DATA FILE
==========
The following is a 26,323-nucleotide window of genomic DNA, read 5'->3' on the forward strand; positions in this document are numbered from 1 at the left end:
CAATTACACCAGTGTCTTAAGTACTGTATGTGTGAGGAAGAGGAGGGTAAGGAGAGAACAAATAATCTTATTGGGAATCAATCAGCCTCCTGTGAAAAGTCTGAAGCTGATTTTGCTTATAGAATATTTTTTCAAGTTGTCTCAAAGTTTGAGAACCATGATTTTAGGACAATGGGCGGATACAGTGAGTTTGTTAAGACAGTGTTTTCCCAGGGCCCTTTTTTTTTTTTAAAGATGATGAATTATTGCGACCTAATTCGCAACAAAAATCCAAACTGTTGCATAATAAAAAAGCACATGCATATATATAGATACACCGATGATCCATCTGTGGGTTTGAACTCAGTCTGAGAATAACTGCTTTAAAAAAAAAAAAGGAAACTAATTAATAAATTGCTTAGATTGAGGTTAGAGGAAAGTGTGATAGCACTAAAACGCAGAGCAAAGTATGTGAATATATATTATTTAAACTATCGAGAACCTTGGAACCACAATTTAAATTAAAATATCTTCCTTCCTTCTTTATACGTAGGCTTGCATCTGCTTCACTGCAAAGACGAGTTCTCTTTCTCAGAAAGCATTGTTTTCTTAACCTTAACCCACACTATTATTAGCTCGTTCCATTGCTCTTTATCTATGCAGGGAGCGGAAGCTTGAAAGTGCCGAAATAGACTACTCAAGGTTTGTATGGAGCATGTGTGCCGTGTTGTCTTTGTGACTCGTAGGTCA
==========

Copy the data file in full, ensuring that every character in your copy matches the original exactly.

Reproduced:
The following is a 26,323-nucleotide window of genomic DNA, read 5'->3' on the forward strand; positions in this document are numbered from 1 at the left end:
CAATTACACCAGTGTCTTAAGTACTGTATGTGTGAGGAAGAGGAGGGTAAGGAGAGAACAAATAATCTTATTGGGAATCAATCAGCCTCCTGTGAAAAGTCTGAAGCTGATTTTGCTTATAGAATATTTTTTCAAGTTGTCTCAAAGTTTGAGAACCATGATTTTAGGACAATGGGCGGATACAGTGAGTTTGTTAAGACAGTGTTTTCCCAGGGCCCTTTTTTTTTTTTAAAGATGATGAATTATTGCGACCTAATTCGCAACAAAAATCCAAACTGTTGCATAATAAAAAAGCACATGCATATATATAGATACACCGATGATCCATCTGTGGGTTTGAACTCAGTCTGAGAATAACTGCTTTAAAAAAAAAAAAGGAAACTAATTAATAAATTGCTTAGATTGAGGTTAGAGGAAAGTGTGATAGCACTAAAACGCAGAGCAAAGTATGTGAATATATATTATTTAAACTATCGAGAACCTTGGAACCACAATTTAAATTAAAATATCTTCCTTCCTTCTTTATACGTAGGCTTGCATCTGCTTCACTGCAAAGACGAGTTCTCTTTCTCAGAAAGCATTGTTTTCTTAACCTTAACCCACACTATTATTAGCTCGTTCCATTGCTCTTTATCTATGCAGGGAGCGGAAGCTTGAAAGTGCCGAAATAGACTACTCAAGGTTTGTATGGAGCATGTGTGCCGTGTTGTCTTTGTGACTCGTAGGTCA